Review: Home Inventory Manager, by John Sverin
Home Inventory Manager HD, by John Sverin
• Detailed information fields available
• Easy to view summary of values
• Missing some obvious (to me) features
• Limited customization available
• HD version is not a universal binary (see below)
The other day I was thinking to myself about the importance of having a home inventory of personal belongings, in the event of some loss due to fire, floor, theft, hurricane, etc. I looked through the app store for an app to help with this, and found Home Inventory Manager. While useful, I found the app also lacks some key features I would expect or hope to find in a home inventory manager.
The app is very cleanly laid out, with a table on the left side showing the total value in various categories (furniture, electronics, etc), while the table on the right goes through the list of items you have put in to the app. Entering something you own is very easy – hit the plus button, then fill out the various categorical fields – brand, cost, where purchased, serial numbers, condition, current value, etc. Tapping on any of these fields allows you to input the information. If you have entered something already (say you are entering a second TV from Samsung) you can choose from an existing list of values for that field. You can add photos for the item as well. Once finished, hit “done”, and the item will appear in your inventory list.
That’s it, nice and easy. And those are the basics of what you are looking for in a home inventory app. However, when I was coming up with my “ideal” app in my head, I have some more features in mind that would be available. It would be nice to categories the photos, for example – so you can take a photo of the serial number, the receipt, the warranty card – whatever you like. While you can do that now, there is no way to “tag” a photo.
It would also be nice to be able to add custom fields – or at least add notes about an item. While the basic information is there, maybe you want to add some personal information about an antique that you have, who may have appraised a specific painting, or about the specific circumstance where you received a gift. It would also be nice to have additional methods of sorting your belongings – currently you can sort based on “incident” (which presumably means if something was lost or replaced due to some event). But what about sorting by room? Or by value? Maybe sorting by where you got things, or how old they are.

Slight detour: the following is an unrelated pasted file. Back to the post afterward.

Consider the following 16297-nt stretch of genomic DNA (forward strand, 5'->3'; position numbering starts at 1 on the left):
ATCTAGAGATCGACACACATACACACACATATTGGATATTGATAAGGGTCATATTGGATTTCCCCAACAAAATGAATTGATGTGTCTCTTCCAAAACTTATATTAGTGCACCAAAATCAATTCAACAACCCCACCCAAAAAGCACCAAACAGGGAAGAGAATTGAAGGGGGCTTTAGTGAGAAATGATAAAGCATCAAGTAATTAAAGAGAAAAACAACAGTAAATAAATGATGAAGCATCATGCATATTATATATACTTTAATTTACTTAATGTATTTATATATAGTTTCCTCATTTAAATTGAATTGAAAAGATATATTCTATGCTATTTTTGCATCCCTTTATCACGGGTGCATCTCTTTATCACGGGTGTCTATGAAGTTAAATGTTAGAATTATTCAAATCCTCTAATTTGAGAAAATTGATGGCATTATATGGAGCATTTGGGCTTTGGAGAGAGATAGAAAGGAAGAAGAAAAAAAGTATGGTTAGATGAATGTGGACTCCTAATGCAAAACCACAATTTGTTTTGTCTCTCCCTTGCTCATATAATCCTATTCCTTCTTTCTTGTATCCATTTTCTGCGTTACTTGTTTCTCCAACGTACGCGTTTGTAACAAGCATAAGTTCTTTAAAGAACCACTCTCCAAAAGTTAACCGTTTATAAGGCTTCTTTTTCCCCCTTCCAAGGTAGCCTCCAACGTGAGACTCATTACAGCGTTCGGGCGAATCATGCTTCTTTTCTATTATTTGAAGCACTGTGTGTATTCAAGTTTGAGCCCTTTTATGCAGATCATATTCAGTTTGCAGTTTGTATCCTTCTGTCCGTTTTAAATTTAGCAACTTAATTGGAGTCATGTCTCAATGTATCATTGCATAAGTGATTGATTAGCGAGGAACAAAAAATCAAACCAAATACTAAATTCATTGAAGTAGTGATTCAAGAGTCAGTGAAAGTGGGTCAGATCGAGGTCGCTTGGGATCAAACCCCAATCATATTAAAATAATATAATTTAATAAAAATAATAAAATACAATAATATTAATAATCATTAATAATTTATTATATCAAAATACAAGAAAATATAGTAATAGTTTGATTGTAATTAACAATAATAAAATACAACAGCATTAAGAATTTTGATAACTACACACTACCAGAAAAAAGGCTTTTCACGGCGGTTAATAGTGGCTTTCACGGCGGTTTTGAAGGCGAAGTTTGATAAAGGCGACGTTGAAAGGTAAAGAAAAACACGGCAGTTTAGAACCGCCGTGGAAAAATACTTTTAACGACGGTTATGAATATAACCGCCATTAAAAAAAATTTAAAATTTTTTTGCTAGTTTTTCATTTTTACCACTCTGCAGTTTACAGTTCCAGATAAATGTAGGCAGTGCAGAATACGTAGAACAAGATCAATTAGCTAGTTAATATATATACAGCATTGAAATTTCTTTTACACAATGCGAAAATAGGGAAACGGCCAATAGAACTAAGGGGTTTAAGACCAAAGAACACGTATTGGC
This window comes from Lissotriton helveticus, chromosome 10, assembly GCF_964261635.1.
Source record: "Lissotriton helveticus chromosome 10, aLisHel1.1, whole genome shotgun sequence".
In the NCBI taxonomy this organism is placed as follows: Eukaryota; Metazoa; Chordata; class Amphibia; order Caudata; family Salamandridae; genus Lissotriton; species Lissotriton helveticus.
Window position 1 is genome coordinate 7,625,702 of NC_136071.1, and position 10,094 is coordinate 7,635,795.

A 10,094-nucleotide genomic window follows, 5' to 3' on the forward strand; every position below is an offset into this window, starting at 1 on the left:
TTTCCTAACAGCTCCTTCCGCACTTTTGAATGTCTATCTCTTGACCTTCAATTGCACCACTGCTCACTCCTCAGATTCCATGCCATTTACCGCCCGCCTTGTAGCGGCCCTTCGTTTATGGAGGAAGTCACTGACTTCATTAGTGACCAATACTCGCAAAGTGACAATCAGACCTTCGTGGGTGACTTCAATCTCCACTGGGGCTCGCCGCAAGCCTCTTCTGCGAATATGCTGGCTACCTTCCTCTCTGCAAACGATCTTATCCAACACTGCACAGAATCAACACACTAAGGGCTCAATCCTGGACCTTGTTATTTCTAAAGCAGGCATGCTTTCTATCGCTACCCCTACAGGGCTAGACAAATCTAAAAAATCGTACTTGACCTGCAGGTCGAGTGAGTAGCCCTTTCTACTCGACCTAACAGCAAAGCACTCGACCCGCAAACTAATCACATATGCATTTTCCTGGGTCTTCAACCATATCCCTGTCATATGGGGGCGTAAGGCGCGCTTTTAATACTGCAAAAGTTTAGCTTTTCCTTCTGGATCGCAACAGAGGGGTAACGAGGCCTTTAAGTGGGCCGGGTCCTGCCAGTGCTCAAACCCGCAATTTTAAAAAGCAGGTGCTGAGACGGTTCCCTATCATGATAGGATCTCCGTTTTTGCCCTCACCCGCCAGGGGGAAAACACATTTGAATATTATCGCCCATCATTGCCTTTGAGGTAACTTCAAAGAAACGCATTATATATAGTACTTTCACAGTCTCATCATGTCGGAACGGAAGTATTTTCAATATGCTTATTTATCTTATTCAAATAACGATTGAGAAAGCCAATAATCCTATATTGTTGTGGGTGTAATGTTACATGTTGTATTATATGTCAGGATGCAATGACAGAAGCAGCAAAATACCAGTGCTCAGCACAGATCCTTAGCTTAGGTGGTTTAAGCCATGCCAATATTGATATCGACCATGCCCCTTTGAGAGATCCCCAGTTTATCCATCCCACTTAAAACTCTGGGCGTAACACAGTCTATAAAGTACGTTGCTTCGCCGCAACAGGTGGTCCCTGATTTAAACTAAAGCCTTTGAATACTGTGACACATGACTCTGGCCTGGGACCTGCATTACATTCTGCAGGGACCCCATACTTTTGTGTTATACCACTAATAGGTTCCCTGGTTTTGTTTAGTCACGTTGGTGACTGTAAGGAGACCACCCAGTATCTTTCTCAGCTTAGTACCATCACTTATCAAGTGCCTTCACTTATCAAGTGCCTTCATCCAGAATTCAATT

You can export data via email, dropbox, or iTunes (which presumably means you have to connect to a computer to download a file). No options for iCloud or printing, which would also be a great feature. Lastly, the HD version (for the iPad) is not a universal binary. There is an iPhone version, but it would be great to have one copy that contains the same information for the iPad and iPhone – you can use your phone to walk about taking pictures of everything, and then edit the data on the iPad.
All in all, this is a nice, basic home inventory app, but it lacks some of the bells and whistles that I would hope to find in a more developed inventory app. If you just want to categorize some basic items (maybe the most valuable things in your house) this might do the trick, but if you are looking for any detailed features, you probably should keep on looking. The price is a little high ($4.99) for the app with such a limited feature set, especially since you can’t use it on both the iPhone and iPad. Three and a half out of five stars.
* = No redeeming qualities or features, probably not worth it even if it is free
** = Few redeeming qualities, or is simply isn't worth the price
*** = Some good features but also some clear flaws.
**** = A solid app, worth the money if interested, a few flaws or problems or slightly overpriced
***** = Top of the line app, no problems or drawbacks.
Price is factored into the ratings. Ratings are lowered if I feel the price of the app outweighs the benefits/enjoyment/features it provides. Likewise, an app that is a good value for the money will have a higher rating. Please comment on these reviews. If you own the app, tell me what your opinion is. If the review prompted you to buy (or not buy) the app, let me know why. If you want more information about the app, go ahead and ask.